Flanked by supportive business and labor leaders, the governors and Premier redoubled their commitment to growing the region’s clean energy economy. The region covered by the Action Plan has a combined GDP of $2.8 trillion-effectively the world’s fifth largest economy.

“Energy is THE issue of our time-both globally and here in Oregon-and no single issue will have a greater impact on our state’s economy, environment and quality of life in the coming decade,” said Governor Kitzhaber. “The central question is whether we will shape our energy future through intentional investment and development, or whether it will shape us. Working together across the west coast jurisdictions we can build more resilient economies prepared to face the 21st Century,” Kitzhaber said.

Under the Action Plan, California and British Columbia will maintain their existing carbon pricing programs along with their respective clean fuel standards, while Oregon and Washington have committed to moving forward on a suite of similar policies. The leaders further agreed to harmonize their 2050 greenhouse gas emission targets and develop mid-term targets where needed to set a path toward long-term reductions.

“California isn’t waiting for the rest of the world before it takes action on climate change,” said Governor Brown. “Today, California, Oregon, Washington and British Columbia are all joining together to reduce greenhouse gases,” Brown said.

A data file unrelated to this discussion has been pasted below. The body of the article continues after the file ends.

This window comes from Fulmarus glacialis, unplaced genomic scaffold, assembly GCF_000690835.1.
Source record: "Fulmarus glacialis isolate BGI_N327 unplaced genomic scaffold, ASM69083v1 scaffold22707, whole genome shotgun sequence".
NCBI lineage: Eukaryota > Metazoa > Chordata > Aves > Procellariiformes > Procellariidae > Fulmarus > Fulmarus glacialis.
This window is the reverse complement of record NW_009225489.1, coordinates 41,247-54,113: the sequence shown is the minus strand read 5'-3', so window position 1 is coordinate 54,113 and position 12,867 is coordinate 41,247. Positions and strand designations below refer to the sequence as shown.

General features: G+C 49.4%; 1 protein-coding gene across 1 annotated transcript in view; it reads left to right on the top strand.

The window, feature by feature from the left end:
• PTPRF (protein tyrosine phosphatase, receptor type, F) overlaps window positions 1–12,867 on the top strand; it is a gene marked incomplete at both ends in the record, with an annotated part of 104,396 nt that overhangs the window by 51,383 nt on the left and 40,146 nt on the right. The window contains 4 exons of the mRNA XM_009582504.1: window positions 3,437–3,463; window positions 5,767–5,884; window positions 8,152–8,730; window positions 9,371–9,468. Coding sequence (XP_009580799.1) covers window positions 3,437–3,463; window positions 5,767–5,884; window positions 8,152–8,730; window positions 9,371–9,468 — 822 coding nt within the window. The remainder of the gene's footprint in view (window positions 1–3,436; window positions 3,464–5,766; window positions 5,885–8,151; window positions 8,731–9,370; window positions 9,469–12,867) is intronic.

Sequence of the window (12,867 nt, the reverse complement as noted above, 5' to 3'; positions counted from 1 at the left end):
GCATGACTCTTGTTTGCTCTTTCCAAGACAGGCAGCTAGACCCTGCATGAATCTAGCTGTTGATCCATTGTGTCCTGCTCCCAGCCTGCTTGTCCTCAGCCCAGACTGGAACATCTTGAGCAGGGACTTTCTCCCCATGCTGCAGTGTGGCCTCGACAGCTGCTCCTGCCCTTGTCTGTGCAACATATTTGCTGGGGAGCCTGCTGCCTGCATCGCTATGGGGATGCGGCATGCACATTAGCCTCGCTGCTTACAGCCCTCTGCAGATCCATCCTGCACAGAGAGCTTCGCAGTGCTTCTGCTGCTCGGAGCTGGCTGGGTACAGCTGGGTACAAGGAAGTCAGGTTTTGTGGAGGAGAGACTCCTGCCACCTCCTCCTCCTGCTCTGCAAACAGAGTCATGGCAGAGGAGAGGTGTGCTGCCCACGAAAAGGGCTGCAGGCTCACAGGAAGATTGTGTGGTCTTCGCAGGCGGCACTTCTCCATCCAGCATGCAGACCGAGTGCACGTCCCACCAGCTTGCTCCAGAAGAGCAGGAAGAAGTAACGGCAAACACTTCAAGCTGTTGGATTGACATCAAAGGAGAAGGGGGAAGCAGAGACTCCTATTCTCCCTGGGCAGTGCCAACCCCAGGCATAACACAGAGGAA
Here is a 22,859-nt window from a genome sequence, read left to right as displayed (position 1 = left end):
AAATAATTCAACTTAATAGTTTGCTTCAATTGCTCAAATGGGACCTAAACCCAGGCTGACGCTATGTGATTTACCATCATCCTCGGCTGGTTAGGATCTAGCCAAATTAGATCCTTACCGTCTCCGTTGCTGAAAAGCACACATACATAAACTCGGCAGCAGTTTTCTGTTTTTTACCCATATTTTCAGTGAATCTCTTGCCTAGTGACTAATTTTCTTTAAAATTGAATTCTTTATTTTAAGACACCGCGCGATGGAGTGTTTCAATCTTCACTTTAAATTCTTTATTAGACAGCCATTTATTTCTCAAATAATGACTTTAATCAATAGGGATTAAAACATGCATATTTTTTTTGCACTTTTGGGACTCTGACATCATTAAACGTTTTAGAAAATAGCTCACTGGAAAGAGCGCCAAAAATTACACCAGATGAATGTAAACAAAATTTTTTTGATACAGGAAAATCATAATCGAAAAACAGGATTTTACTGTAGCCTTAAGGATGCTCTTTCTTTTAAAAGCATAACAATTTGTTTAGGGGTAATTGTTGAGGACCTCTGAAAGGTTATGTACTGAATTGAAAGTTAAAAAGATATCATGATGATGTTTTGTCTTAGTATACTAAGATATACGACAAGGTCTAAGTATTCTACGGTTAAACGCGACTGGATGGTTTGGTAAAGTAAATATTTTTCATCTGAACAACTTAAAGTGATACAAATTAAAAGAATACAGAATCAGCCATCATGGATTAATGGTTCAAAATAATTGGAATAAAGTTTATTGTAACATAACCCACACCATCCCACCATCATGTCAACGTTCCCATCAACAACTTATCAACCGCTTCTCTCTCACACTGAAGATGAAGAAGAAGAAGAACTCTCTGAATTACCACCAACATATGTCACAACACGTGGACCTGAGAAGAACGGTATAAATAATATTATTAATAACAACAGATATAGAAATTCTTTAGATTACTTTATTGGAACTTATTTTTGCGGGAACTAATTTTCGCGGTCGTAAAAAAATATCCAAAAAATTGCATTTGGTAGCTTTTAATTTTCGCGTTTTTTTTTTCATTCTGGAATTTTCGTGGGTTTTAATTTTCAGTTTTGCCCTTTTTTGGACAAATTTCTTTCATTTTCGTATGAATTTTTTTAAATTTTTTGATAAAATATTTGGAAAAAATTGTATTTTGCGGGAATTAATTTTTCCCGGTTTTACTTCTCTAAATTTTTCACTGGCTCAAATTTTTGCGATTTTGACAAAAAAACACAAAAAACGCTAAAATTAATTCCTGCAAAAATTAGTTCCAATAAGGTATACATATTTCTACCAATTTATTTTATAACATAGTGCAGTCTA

The leaders pledged to cooperate with governments and sub-national governments around the world to press for a global agreement on climate change in 2015.

“Taking action to address climate change in our own capitals is an important first step,” said Premier Clark. “By supplying cleaner energy and associated technologies to help others reduce their emissions while growing the economy and creating jobs at home, our generation has an opportunity to lead on the world stage. This agreement signals we are ready to innovate and work together to achieve a healthy, strong, and secure future,” Clark said.

Business leaders hailed the Action Plan as an important milestone and a boost to efforts for national and international policy change.

“Our company is seeing significant growth on the Pacific Coast, and it is encouraging that the trend is concurrent with this landmark accord,” said Steve Clem, Vice President of Skanska USA of Portland, Oregon, one of the ten largest construction companies in the U.S.

“In this time of political grandstanding and gridlock, private enterprises like ours that are trying to do the right thing are pleased by the recognition here that it really is possible to grow the economy, create jobs and still do our part as a region to fight climate change,” Clem said.

Blair Christie, Senior Vice President and Chief Marketing Officer at Cisco, hosted the signing ceremony with the leaders. Dave Foster, Executive Director of the BlueGreen Alliance, and Bill Dewey, President of Taylor Shellfish Farms in Shelton, Washington, also spoke at the event.